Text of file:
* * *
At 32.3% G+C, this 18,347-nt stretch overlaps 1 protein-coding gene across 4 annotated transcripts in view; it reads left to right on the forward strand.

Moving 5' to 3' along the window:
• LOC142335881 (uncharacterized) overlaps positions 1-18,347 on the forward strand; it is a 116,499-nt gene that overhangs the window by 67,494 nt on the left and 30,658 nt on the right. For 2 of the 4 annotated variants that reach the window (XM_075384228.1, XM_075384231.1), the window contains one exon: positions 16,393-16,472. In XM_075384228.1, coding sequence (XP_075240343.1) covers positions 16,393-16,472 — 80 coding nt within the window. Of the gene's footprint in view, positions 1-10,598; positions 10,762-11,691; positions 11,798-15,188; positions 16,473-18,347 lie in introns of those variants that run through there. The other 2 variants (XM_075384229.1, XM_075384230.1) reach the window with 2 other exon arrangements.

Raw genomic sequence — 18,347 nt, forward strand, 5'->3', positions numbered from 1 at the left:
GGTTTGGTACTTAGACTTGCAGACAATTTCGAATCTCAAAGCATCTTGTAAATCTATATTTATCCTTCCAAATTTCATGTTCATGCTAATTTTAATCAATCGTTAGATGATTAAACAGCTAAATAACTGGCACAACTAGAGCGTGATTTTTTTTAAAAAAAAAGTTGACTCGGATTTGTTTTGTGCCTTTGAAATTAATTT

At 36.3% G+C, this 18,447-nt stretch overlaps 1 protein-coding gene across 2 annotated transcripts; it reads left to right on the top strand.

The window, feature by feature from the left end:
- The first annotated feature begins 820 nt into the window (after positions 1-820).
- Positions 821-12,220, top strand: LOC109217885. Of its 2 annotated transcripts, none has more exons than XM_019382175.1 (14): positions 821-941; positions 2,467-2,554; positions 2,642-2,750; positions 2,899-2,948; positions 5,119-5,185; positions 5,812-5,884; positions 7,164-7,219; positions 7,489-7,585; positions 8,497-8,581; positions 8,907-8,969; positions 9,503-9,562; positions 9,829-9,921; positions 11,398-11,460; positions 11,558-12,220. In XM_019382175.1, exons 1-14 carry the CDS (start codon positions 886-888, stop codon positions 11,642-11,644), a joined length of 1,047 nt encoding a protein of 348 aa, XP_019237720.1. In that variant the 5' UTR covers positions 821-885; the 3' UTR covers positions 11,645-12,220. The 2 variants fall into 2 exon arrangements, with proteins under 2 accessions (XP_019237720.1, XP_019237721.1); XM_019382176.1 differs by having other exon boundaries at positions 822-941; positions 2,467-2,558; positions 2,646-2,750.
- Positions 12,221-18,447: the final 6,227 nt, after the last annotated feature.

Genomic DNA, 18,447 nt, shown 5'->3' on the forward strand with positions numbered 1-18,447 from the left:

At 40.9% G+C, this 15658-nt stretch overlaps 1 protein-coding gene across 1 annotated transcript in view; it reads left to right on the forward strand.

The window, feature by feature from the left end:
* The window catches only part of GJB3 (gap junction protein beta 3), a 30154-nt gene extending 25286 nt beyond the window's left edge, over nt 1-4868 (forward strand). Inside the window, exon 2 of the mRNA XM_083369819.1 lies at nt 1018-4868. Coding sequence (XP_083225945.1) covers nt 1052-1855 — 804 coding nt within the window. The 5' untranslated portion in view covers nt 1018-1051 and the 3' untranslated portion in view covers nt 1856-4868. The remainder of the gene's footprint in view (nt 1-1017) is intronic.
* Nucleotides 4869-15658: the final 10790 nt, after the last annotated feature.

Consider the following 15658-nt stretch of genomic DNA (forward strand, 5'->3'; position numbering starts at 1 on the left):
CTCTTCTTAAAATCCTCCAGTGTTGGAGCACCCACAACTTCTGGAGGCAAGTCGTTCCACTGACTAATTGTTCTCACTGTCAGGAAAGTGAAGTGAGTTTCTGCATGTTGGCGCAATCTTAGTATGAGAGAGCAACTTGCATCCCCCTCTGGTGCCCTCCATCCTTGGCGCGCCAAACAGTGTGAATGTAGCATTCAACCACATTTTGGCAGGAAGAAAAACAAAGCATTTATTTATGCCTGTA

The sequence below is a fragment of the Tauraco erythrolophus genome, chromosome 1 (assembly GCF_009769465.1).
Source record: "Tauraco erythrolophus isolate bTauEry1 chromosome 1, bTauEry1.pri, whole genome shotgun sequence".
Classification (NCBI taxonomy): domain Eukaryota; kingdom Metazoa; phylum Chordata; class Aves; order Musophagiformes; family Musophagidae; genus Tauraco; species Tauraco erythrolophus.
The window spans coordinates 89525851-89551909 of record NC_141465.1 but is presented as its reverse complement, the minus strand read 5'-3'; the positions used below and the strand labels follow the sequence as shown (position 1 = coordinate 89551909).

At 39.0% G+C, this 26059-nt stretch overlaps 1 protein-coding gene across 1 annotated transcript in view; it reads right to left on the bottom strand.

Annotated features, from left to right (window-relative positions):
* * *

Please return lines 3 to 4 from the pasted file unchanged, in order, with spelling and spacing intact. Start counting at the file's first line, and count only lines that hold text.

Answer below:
• LOC142335881 (uncharacterized) overlaps positions 1-18,347 on the forward strand; it is a 116,499-nt gene that overhangs the window by 67,494 nt on the left and 30,658 nt on the right. For 2 of the 4 annotated variants that reach the window (XM_075384228.1, XM_075384231.1), the window contains one exon: positions 16,393-16,472. In XM_075384228.1, coding sequence (XP_075240343.1) covers positions 16,393-16,472 — 80 coding nt within the window. Of the gene's footprint in view, positions 1-10,598; positions 10,762-11,691; positions 11,798-15,188; positions 16,473-18,347 lie in introns of those variants that run through there. The other 2 variants (XM_075384229.1, XM_075384230.1) reach the window with 2 other exon arrangements.

Raw genomic sequence — 18,347 nt, forward strand, 5'->3', positions numbered from 1 at the left: